One would be foolish trying to argue with that assessment. In addition to featuring deep pitching and shutting out two of three Series opponents, Hawaii has come alive offensively. Sean Yamaguchi hit a grand slam against New York, going 3 for 4 with five RBIs, and Kea is hitting .500.
Then there is the Hawaii defense. The West champions have made just two errors in three games and often have made super plays like routine. Jace Souza provided the latest example, making a sensational diving catch that took away a likely New York lead-off single in the second inning Wednesday. Plays like those can be game-changers.
“We try to reinforce to the kids that if you make an error, it’s not the end of the world. Just focus on what you want to happen vs. things that you’re afraid might happen,” Oda said. “It’s a steal the moment (philosophy). Credit these kids. They want the ball.”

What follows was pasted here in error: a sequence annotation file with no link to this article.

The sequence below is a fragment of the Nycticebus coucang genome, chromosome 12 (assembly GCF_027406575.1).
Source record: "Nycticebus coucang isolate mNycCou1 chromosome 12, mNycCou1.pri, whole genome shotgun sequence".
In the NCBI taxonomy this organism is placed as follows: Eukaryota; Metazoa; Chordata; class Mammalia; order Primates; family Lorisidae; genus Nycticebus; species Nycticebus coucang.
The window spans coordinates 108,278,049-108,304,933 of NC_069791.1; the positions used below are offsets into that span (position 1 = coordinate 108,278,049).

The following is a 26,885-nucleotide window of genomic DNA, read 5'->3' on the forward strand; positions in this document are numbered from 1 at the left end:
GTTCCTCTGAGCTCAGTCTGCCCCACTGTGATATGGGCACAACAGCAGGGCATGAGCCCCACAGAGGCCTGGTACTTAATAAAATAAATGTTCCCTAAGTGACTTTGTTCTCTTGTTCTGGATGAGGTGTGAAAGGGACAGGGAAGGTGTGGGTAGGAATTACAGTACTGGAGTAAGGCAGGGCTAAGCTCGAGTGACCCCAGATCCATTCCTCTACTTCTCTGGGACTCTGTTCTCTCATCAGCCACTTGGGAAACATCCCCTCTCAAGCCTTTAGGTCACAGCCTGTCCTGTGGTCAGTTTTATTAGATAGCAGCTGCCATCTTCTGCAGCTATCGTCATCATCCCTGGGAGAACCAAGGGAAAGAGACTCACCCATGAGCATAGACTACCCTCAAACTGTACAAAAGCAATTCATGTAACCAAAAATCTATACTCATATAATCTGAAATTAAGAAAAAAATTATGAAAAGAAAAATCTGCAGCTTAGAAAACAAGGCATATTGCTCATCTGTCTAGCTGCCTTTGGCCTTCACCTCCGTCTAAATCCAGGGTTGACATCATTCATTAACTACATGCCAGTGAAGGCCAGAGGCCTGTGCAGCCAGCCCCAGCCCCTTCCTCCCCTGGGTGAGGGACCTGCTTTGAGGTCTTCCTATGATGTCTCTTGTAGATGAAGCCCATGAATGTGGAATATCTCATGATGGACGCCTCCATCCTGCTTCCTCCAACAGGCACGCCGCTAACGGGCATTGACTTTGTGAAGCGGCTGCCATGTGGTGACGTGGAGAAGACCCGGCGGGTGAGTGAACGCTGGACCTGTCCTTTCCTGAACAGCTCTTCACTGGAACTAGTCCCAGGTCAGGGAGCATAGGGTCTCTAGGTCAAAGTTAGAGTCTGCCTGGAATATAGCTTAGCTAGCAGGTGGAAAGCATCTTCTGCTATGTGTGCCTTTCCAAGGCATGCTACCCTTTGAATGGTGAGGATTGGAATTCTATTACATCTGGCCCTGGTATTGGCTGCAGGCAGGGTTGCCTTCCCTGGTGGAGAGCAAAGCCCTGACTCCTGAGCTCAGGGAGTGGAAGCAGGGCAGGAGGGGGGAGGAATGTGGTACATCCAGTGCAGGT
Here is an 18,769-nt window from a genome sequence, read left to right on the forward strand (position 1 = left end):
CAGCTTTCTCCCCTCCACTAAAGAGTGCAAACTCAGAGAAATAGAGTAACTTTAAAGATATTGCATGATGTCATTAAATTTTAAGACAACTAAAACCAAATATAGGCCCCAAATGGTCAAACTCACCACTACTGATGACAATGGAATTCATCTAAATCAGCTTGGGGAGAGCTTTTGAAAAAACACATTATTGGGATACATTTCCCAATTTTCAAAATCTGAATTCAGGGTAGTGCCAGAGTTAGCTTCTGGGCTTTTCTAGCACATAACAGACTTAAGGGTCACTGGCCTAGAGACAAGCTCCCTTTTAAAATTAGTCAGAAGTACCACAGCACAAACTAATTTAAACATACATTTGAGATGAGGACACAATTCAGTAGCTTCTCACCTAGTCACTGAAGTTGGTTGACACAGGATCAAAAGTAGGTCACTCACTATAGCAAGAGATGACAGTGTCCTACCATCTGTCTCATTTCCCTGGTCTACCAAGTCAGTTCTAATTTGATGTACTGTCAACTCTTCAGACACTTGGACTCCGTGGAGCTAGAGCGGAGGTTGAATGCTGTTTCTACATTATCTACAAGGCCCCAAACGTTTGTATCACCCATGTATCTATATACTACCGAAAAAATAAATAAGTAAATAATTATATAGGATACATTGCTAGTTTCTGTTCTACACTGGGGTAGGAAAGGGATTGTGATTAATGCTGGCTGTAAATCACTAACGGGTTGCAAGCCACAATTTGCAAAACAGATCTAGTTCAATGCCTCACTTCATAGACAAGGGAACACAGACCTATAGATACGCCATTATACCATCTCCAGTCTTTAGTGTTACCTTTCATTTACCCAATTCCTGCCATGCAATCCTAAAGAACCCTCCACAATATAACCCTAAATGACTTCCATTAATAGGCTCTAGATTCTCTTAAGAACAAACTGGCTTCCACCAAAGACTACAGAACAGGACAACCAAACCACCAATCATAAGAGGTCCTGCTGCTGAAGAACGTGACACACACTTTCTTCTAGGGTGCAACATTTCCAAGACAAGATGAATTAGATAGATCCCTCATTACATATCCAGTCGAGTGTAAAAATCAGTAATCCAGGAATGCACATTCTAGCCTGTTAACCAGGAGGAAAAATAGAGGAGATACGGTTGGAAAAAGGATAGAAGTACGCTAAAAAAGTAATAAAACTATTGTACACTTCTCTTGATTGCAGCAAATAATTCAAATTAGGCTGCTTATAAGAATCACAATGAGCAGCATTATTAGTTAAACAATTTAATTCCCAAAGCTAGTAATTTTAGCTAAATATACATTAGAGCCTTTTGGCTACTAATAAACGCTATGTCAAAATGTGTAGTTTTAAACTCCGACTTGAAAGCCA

So do Georgia’s players. This team has proven as resilient and tough as it has talented. The Southeast champions were down to their last out against Texas, trailing 5-2 with no runners on base. Jansen Kenty tied it with a two-run home run and Ben Traxler’s sacrifice fly won that game.
Two days later, Georgia edged Michigan, 4-3 and the Comeback Kids delivered again Thursday against New York, turning a 3-0 first-inning deficit into a 7-3 win.
“I think we have a tremendous amount of momentum,” Gloriod said. “This gets to whatever happens in a game they know, regardless, they are going to have a chance of coming back and winning it.”
Jansen threw 5 1/3 shutout innings against Hawaii and struck out 12, but cannot pitch Saturday after throwing a complete-game against Michigan. The same goes for Tai Peete who was brilliant against New York. That likely means hard-throwing Connor-Riggs Soper will earn the start. Riggs-Soper threw well against Texas, striking out seven in 5 2/3 innings.